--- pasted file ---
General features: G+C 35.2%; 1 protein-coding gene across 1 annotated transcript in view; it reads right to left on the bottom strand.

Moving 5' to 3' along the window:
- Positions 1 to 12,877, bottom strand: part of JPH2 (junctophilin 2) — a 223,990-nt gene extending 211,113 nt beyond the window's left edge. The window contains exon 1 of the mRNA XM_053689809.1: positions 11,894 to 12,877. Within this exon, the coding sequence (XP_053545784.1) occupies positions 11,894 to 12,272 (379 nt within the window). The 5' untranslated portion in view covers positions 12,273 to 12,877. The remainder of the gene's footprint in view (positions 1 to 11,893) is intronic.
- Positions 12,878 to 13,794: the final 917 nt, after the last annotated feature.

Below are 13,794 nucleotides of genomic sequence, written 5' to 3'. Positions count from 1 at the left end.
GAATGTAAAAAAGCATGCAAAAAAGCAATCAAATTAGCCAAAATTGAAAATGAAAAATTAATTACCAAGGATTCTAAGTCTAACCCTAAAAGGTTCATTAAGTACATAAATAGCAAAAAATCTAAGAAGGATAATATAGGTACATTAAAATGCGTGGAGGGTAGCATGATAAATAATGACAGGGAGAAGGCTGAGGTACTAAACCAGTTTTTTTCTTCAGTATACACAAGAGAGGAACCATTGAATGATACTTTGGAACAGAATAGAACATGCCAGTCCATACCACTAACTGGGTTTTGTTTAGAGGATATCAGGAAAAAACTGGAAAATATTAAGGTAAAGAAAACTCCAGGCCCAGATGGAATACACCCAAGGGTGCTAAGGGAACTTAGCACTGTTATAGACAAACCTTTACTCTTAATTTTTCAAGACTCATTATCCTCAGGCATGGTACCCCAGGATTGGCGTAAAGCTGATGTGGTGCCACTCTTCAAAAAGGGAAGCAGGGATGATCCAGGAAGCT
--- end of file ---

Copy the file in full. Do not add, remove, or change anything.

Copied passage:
General features: G+C 35.2%; 1 protein-coding gene across 1 annotated transcript in view; it reads right to left on the bottom strand.

Moving 5' to 3' along the window:
- Positions 1 to 12,877, bottom strand: part of JPH2 (junctophilin 2) — a 223,990-nt gene extending 211,113 nt beyond the window's left edge. The window contains exon 1 of the mRNA XM_053689809.1: positions 11,894 to 12,877. Within this exon, the coding sequence (XP_053545784.1) occupies positions 11,894 to 12,272 (379 nt within the window). The 5' untranslated portion in view covers positions 12,273 to 12,877. The remainder of the gene's footprint in view (positions 1 to 11,893) is intronic.
- Positions 12,878 to 13,794: the final 917 nt, after the last annotated feature.

Below are 13,794 nucleotides of genomic sequence, written 5' to 3'. Positions count from 1 at the left end.
GAATGTAAAAAAGCATGCAAAAAAGCAATCAAATTAGCCAAAATTGAAAATGAAAAATTAATTACCAAGGATTCTAAGTCTAACCCTAAAAGGTTCATTAAGTACATAAATAGCAAAAAATCTAAGAAGGATAATATAGGTACATTAAAATGCGTGGAGGGTAGCATGATAAATAATGACAGGGAGAAGGCTGAGGTACTAAACCAGTTTTTTTCTTCAGTATACACAAGAGAGGAACCATTGAATGATACTTTGGAACAGAATAGAACATGCCAGTCCATACCACTAACTGGGTTTTGTTTAGAGGATATCAGGAAAAAACTGGAAAATATTAAGGTAAAGAAAACTCCAGGCCCAGATGGAATACACCCAAGGGTGCTAAGGGAACTTAGCACTGTTATAGACAAACCTTTACTCTTAATTTTTCAAGACTCATTATCCTCAGGCATGGTACCCCAGGATTGGCGTAAAGCTGATGTGGTGCCACTCTTCAAAAAGGGAAGCAGGGATGATCCAGGAAGCT